NASA took its first major step towards a manned mission to Mars today with the successful launch and landing of its Orion spacecraft. Orion completed its first voyage to space, traveling farther than any spacecraft designed for astronauts has been in more than 40 years.
Orion blazed into the morning sky at 7:05 a.m. EST, lifting off from Space Launch Complex 37 at Cape Canaveral Air Force Station in Florida on a United Launch Alliance Delta IV Heavy rocket. The Orion crew module splashed down approximately 4.5 hours later in the Pacific Ocean, 600 miles southwest of San Diego. During the uncrewed test, Orion traveled twice through the Van Allen belt where it experienced high periods of radiation, and reached an altitude of 3,600 miles above Earth. Orion also hit speeds of 20,000 mph and weathered temperatures approaching 4,000 degrees Fahrenheit as it entered Earth’s atmosphere.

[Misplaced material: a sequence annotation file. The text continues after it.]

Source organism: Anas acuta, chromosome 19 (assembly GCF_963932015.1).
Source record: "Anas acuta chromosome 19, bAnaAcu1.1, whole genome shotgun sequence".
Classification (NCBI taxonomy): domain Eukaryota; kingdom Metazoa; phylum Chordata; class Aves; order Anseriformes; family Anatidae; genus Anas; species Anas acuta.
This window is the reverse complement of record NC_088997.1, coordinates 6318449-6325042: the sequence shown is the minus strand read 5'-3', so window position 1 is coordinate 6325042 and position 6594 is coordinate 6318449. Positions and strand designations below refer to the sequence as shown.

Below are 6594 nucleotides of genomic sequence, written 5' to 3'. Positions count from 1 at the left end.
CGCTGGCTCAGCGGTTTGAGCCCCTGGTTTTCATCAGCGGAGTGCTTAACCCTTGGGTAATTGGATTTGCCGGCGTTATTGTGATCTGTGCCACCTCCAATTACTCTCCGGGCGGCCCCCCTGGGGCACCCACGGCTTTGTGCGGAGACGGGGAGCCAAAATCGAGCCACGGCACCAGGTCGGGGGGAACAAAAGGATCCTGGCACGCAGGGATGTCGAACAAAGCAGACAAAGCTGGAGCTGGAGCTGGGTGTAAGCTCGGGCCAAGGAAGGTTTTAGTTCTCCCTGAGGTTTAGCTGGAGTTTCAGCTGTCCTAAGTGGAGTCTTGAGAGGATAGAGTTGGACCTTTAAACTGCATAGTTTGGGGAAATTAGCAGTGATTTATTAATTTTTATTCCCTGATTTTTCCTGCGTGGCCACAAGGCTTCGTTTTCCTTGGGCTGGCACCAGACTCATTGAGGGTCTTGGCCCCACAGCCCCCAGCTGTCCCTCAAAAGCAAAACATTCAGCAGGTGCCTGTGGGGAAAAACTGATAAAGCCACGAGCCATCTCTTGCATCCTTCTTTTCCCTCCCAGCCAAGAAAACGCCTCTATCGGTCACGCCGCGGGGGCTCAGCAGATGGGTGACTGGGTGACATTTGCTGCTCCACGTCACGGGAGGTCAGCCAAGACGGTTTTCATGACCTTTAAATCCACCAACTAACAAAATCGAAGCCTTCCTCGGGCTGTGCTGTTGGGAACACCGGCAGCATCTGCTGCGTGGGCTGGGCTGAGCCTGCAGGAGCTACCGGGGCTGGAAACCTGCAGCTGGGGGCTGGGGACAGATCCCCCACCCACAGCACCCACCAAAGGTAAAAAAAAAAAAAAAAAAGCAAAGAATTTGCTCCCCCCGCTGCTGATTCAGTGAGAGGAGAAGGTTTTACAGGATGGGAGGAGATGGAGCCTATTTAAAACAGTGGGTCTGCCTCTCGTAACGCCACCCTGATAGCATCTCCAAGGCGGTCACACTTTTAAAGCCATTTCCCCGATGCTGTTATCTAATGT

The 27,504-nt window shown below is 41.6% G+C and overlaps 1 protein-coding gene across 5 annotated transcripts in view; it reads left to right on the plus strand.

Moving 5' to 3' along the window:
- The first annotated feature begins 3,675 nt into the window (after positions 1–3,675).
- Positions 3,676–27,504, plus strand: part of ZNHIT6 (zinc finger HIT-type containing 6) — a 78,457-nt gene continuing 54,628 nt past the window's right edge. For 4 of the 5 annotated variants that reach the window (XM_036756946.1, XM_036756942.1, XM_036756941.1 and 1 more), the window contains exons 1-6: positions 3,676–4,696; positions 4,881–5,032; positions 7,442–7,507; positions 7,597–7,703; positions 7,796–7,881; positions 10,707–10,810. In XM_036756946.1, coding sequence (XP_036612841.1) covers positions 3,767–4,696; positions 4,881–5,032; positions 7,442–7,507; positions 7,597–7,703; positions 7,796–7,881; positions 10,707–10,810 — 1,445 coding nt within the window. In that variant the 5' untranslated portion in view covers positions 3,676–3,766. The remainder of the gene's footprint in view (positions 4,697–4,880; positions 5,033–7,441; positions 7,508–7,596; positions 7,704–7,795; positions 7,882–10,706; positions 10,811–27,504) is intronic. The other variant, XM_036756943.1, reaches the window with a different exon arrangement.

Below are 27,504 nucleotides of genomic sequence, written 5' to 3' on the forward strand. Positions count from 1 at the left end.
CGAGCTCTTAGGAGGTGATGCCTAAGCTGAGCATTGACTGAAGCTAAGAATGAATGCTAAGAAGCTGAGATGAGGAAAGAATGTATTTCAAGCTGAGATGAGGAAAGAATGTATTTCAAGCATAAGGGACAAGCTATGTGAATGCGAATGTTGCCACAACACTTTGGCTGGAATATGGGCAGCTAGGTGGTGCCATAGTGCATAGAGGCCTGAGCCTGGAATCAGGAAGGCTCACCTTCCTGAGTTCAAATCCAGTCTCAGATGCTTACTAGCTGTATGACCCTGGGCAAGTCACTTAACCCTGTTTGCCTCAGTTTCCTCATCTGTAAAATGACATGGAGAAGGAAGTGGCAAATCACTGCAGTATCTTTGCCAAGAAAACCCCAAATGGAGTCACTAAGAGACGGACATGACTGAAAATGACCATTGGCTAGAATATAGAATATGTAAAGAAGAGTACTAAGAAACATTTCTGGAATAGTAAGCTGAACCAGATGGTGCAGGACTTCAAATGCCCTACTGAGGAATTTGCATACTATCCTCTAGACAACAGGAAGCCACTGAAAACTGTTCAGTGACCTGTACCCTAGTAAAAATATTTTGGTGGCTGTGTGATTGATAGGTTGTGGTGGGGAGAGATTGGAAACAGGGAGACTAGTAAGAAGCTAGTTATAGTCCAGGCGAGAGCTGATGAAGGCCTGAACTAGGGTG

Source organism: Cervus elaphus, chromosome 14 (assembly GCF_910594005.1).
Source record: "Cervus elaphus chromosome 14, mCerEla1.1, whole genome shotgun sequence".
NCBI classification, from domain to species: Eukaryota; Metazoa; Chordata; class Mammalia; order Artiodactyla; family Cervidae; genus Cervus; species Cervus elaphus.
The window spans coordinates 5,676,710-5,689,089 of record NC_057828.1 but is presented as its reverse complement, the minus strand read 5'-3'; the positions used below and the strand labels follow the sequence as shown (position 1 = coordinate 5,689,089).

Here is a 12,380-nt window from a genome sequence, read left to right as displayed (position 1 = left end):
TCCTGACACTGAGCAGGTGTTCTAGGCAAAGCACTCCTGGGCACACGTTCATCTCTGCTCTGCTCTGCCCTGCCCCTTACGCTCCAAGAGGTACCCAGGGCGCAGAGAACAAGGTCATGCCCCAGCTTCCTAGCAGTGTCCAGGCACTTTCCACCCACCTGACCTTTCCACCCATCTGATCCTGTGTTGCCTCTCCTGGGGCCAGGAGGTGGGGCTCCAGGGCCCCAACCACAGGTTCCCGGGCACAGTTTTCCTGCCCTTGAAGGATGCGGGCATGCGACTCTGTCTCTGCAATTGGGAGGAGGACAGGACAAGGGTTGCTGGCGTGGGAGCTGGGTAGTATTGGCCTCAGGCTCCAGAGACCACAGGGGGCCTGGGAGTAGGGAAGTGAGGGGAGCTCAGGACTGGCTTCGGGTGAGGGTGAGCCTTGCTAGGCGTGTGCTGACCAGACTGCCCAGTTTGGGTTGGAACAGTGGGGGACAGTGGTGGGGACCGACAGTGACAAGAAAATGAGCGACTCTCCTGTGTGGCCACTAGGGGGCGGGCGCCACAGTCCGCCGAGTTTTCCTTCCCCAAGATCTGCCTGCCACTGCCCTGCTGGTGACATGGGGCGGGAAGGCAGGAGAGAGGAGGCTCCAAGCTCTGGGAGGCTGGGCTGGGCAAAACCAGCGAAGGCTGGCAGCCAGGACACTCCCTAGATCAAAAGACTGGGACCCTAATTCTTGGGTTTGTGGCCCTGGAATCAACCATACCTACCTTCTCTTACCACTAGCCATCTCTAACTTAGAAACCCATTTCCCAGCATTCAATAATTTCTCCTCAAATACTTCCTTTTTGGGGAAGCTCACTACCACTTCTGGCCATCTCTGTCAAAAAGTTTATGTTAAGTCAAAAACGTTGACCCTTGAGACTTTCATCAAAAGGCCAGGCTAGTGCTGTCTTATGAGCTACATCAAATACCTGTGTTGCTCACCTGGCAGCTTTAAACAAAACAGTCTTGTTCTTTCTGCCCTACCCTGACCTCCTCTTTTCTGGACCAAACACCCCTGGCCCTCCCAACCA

On future missions, Orion will launch on NASA’s Space Launch System (SLS) heavy-lift rocket currently being developed at the agency’s Marshall Space Flight Center in Huntsville, Alabama. A 70 metric-ton (77 ton) SLS will send Orion to a distant retrograde orbit around the moon on Exploration Mission-1 in the first test of the fully integrated Orion and SLS system. [source]
The exciting launch was captured by the United Launch Alliance and you can see high-res photos of the event below along with an HD video at the end of the post. For more high-res images from ULA see here.